Say Hello To Comet Holmes!
November 8, 2007(LPAC)--A bright, easy-to-see comet has made its appearance in our northern skies; though it has been somewhat visible since late October, it is only now, that it can be seen even in light-saturated urban skies in the Northern Hemispere.
Comet Holmes is not a new visitor to our skies, having been first discovered over a century ago by Edwin Holmes of England. When Holmes first spotted it, it was fairly bright, but with subsequent returns at seven-year cycles, it never again became bright enough too see with the naked-eye. Now, over the course of this past October, it has increased in luminosity about a million times, for reasons still unknown.
The Comet bears watching, as it may change into a still brighter comet, an occurrence of great rarity. It is roughly located at a declination 50 degrees north, right ascension 3 hours, and is observed within the constellation of Perseus near the bright star Alpha Persei (also known as Algenib). To find it now, go out around midnight and lie on your back and look almost straight up. This is best done with binoculars--the more powerful the better. In the constellation of Perseus you will find a cluster of stars, the brightest of them being Alpha Persei. The comet will be in the left side of the binocular field, with Alpha Persei on the right. The comet is moving slowly toward Alpha.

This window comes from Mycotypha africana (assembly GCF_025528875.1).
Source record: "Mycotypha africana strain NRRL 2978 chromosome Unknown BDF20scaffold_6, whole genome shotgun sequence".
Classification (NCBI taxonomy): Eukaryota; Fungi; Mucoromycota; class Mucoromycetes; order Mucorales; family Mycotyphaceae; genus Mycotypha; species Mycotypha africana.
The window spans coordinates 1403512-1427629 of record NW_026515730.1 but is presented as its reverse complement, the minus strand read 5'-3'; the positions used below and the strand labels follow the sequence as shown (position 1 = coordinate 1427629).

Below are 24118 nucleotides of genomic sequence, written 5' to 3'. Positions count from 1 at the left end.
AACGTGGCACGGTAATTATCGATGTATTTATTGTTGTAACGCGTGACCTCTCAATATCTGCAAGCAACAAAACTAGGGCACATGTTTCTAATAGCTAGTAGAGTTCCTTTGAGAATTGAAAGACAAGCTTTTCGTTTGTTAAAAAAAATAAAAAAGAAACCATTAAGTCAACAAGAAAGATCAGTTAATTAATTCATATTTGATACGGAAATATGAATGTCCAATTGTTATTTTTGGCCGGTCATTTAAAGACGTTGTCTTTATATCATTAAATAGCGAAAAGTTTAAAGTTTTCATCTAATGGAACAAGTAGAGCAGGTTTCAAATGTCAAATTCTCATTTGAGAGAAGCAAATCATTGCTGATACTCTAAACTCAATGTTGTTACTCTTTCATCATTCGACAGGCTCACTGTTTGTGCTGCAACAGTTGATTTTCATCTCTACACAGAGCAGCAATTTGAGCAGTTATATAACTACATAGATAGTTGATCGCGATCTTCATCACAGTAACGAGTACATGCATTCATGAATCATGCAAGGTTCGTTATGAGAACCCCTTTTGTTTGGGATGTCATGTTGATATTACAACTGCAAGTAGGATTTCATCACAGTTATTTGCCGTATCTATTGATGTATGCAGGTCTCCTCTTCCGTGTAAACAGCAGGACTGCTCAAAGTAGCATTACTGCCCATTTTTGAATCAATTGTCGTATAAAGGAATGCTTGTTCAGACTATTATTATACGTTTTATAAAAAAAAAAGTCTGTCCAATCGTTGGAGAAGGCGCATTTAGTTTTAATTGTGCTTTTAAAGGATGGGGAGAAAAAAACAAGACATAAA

A long way from the Sun, the Holmes is traveling between the orbits of Mars and Jupiter, and it is now heading out away from the Sun, adding to the unusualness of its brightening.